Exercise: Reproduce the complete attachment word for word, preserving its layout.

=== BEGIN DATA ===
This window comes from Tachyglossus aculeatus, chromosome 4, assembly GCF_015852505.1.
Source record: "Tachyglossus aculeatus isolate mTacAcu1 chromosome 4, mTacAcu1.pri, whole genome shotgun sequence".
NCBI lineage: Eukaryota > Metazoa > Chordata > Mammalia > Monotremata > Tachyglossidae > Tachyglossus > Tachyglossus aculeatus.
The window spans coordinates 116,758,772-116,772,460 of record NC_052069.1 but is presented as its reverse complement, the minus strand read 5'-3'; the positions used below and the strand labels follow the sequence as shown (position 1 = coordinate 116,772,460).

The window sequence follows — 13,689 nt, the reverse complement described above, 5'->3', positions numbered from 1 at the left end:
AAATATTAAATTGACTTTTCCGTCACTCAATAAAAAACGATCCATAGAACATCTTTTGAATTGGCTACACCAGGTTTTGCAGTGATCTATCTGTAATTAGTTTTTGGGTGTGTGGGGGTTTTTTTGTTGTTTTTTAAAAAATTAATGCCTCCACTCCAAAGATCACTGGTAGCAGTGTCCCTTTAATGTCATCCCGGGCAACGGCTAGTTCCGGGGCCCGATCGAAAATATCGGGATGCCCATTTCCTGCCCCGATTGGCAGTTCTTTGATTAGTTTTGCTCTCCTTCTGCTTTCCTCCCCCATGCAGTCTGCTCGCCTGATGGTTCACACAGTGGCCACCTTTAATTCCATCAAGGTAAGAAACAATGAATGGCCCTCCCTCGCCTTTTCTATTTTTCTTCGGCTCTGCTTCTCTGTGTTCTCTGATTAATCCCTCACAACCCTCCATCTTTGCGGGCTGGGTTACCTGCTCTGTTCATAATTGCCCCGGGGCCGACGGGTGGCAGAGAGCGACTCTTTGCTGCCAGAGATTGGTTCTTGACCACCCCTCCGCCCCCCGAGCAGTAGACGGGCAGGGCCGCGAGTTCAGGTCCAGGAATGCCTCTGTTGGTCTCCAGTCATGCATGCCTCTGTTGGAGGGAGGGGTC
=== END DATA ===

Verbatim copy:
This window comes from Tachyglossus aculeatus, chromosome 4, assembly GCF_015852505.1.
Source record: "Tachyglossus aculeatus isolate mTacAcu1 chromosome 4, mTacAcu1.pri, whole genome shotgun sequence".
NCBI lineage: Eukaryota > Metazoa > Chordata > Mammalia > Monotremata > Tachyglossidae > Tachyglossus > Tachyglossus aculeatus.
The window spans coordinates 116,758,772-116,772,460 of record NC_052069.1 but is presented as its reverse complement, the minus strand read 5'-3'; the positions used below and the strand labels follow the sequence as shown (position 1 = coordinate 116,772,460).

The window sequence follows — 13,689 nt, the reverse complement described above, 5'->3', positions numbered from 1 at the left end:
AAATATTAAATTGACTTTTCCGTCACTCAATAAAAAACGATCCATAGAACATCTTTTGAATTGGCTACACCAGGTTTTGCAGTGATCTATCTGTAATTAGTTTTTGGGTGTGTGGGGGTTTTTTTGTTGTTTTTTAAAAAATTAATGCCTCCACTCCAAAGATCACTGGTAGCAGTGTCCCTTTAATGTCATCCCGGGCAACGGCTAGTTCCGGGGCCCGATCGAAAATATCGGGATGCCCATTTCCTGCCCCGATTGGCAGTTCTTTGATTAGTTTTGCTCTCCTTCTGCTTTCCTCCCCCATGCAGTCTGCTCGCCTGATGGTTCACACAGTGGCCACCTTTAATTCCATCAAGGTAAGAAACAATGAATGGCCCTCCCTCGCCTTTTCTATTTTTCTTCGGCTCTGCTTCTCTGTGTTCTCTGATTAATCCCTCACAACCCTCCATCTTTGCGGGCTGGGTTACCTGCTCTGTTCATAATTGCCCCGGGGCCGACGGGTGGCAGAGAGCGACTCTTTGCTGCCAGAGATTGGTTCTTGACCACCCCTCCGCCCCCCGAGCAGTAGACGGGCAGGGCCGCGAGTTCAGGTCCAGGAATGCCTCTGTTGGTCTCCAGTCATGCATGCCTCTGTTGGAGGGAGGGGTC